Staying connected is so easy these days, with cellphones attached to us 24 hours a day it’s not an excuse anymore. But what price are we paying? Not in money but with our health?
Recently, five high school students ask the same question. In biology they conducted an experiment to find out and their results left us speechless, as well as some researchers in England, Holland and Sweden.
It all started when the girls noticed they were struggling to pay attention at school and wondered why this was happening.
“We all think we have experienced difficulty concentrating in school, if we had slept with the phone next to our head, and sometimes also experienced having difficulty sleeping,” explains Lea Nielsen, one of the students in the experiment.
The girls decided to conduct an experiment: Does Wi-Fi cause lack of foucus?
The experiment: 400 cress seeds were separated between 12 different containers. All the containers were kept in the same room, at the same temperature, with the same amount of water. Six of the containers were placed next to a Wi-Fi router, which emit the same type of radiation as a regular cellphone.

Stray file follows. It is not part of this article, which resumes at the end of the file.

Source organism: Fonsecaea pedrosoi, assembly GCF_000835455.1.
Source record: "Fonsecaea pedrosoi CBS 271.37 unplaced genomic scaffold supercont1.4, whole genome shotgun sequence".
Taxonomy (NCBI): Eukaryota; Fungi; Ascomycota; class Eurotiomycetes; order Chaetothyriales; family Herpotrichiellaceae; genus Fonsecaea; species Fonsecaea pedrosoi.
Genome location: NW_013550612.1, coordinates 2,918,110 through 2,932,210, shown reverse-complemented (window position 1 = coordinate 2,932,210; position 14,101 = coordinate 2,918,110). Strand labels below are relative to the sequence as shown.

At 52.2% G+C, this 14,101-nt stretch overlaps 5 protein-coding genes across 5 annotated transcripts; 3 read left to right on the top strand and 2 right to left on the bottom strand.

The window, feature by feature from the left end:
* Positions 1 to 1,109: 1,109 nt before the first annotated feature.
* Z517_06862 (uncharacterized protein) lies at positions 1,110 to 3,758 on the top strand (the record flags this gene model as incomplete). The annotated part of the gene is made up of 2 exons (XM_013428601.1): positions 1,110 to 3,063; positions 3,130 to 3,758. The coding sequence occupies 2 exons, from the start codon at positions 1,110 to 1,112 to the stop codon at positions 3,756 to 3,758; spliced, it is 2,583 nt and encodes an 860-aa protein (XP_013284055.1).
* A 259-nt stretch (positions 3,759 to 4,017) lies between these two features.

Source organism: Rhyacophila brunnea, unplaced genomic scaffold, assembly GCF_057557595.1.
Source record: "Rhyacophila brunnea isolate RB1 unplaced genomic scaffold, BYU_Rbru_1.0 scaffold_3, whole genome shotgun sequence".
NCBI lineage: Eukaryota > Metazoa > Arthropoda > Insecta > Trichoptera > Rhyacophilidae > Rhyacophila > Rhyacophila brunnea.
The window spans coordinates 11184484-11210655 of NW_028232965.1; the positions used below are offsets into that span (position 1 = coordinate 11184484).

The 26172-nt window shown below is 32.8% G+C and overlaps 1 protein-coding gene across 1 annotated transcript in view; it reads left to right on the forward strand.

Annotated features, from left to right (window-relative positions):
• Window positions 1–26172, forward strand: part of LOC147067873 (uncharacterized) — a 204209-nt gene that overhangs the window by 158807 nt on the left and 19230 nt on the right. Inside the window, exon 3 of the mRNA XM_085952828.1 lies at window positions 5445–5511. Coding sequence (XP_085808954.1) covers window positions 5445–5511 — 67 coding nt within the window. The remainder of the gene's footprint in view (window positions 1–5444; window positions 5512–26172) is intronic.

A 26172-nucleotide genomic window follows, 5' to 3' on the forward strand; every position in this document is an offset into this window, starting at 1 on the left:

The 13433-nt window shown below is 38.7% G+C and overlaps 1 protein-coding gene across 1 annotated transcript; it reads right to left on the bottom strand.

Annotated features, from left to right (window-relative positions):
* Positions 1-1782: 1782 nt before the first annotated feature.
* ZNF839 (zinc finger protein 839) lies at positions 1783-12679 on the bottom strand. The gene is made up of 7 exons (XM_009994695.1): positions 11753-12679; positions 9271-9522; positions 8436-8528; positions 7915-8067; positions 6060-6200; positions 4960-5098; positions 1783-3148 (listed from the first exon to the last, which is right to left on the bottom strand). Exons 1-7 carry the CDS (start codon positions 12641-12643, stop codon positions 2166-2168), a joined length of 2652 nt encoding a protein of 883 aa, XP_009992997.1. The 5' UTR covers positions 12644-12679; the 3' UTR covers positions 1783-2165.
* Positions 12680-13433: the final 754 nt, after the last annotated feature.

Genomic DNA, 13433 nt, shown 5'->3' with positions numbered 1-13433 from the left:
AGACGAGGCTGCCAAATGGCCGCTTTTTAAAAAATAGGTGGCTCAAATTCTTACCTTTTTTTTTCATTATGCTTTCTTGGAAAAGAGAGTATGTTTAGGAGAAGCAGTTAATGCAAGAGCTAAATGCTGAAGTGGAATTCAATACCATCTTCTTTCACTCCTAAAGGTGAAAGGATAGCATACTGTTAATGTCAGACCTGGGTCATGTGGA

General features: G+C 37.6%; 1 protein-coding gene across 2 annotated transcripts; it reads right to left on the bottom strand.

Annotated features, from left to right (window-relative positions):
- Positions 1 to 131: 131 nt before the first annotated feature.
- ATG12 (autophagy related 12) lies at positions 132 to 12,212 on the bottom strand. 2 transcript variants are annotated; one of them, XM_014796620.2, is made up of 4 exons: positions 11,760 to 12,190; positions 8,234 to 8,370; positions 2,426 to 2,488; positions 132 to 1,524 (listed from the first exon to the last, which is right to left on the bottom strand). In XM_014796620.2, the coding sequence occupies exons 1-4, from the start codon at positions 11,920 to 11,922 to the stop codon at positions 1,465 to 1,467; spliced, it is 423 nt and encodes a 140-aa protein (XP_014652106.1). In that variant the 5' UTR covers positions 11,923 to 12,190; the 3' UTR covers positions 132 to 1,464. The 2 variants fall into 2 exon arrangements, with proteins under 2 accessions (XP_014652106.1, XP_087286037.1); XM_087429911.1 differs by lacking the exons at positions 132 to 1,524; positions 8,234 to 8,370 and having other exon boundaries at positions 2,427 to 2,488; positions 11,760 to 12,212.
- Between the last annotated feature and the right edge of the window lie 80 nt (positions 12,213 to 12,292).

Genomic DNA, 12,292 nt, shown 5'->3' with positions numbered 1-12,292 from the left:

After 12 days, the results were clear.
The cress seeds that were kept as far away as possible from the Wi-Fi router grew healthily and became green.
The seeds next to the router, well let’s just say they didn’t make it.
“It is truly frightening that there is so much affect, so we were very shocked by the result”, says Lea.
The experiment concluded that Wi-Fi radiation can expose your body to elements that will greatly affect your health.
“None of us sleep with the mobile next to the bed anymore. Either the phone is put far away, or it is put in another room. And the computer is always off,” says Lea.
Olle Johansson, a renowned professor at the Karolinska Institute in Stockholm, says the girls’ experiment was brilliant.
“The girls stayed within the scope of their knowledge, skillfully implemented and developed a very elegant experiment. The wealth of detail and accuracy is exemplary, choosing cress was very intelligent, and I could go on,” he says. “I sincerely hope that they spend their future professional life in researching, because I definitely think they have a natural aptitude for it. Personally, I would love to see these people in my team!”
Will you be sleeping with your phone next to you after this?